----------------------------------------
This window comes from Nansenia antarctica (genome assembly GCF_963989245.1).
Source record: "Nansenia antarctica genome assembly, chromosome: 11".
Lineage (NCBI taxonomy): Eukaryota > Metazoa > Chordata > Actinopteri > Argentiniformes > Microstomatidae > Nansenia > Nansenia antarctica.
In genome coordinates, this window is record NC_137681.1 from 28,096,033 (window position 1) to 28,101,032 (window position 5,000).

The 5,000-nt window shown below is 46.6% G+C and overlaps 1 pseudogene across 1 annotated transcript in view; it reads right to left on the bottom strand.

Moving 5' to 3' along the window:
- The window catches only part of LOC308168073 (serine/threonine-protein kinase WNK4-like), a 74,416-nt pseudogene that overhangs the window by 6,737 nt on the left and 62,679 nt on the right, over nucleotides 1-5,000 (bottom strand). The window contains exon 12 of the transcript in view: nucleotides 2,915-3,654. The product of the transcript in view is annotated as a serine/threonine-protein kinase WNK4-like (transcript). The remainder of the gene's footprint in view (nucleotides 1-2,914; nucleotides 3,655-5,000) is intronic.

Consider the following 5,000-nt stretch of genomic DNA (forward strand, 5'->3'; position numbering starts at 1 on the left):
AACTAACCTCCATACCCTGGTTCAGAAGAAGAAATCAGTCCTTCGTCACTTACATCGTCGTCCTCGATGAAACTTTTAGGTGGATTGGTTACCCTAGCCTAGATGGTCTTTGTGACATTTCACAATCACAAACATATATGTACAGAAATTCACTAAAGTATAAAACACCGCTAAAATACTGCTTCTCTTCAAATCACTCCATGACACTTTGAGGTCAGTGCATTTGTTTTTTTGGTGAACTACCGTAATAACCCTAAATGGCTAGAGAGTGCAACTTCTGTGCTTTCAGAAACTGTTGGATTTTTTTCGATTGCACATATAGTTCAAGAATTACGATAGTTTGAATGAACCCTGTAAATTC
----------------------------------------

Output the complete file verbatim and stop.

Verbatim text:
This window comes from Nansenia antarctica (genome assembly GCF_963989245.1).
Source record: "Nansenia antarctica genome assembly, chromosome: 11".
Lineage (NCBI taxonomy): Eukaryota > Metazoa > Chordata > Actinopteri > Argentiniformes > Microstomatidae > Nansenia > Nansenia antarctica.
In genome coordinates, this window is record NC_137681.1 from 28,096,033 (window position 1) to 28,101,032 (window position 5,000).

The 5,000-nt window shown below is 46.6% G+C and overlaps 1 pseudogene across 1 annotated transcript in view; it reads right to left on the bottom strand.

Moving 5' to 3' along the window:
- The window catches only part of LOC308168073 (serine/threonine-protein kinase WNK4-like), a 74,416-nt pseudogene that overhangs the window by 6,737 nt on the left and 62,679 nt on the right, over nucleotides 1-5,000 (bottom strand). The window contains exon 12 of the transcript in view: nucleotides 2,915-3,654. The product of the transcript in view is annotated as a serine/threonine-protein kinase WNK4-like (transcript). The remainder of the gene's footprint in view (nucleotides 1-2,914; nucleotides 3,655-5,000) is intronic.

Consider the following 5,000-nt stretch of genomic DNA (forward strand, 5'->3'; position numbering starts at 1 on the left):
AACTAACCTCCATACCCTGGTTCAGAAGAAGAAATCAGTCCTTCGTCACTTACATCGTCGTCCTCGATGAAACTTTTAGGTGGATTGGTTACCCTAGCCTAGATGGTCTTTGTGACATTTCACAATCACAAACATATATGTACAGAAATTCACTAAAGTATAAAACACCGCTAAAATACTGCTTCTCTTCAAATCACTCCATGACACTTTGAGGTCAGTGCATTTGTTTTTTTGGTGAACTACCGTAATAACCCTAAATGGCTAGAGAGTGCAACTTCTGTGCTTTCAGAAACTGTTGGATTTTTTTCGATTGCACATATAGTTCAAGAATTACGATAGTTTGAATGAACCCTGTAAATTC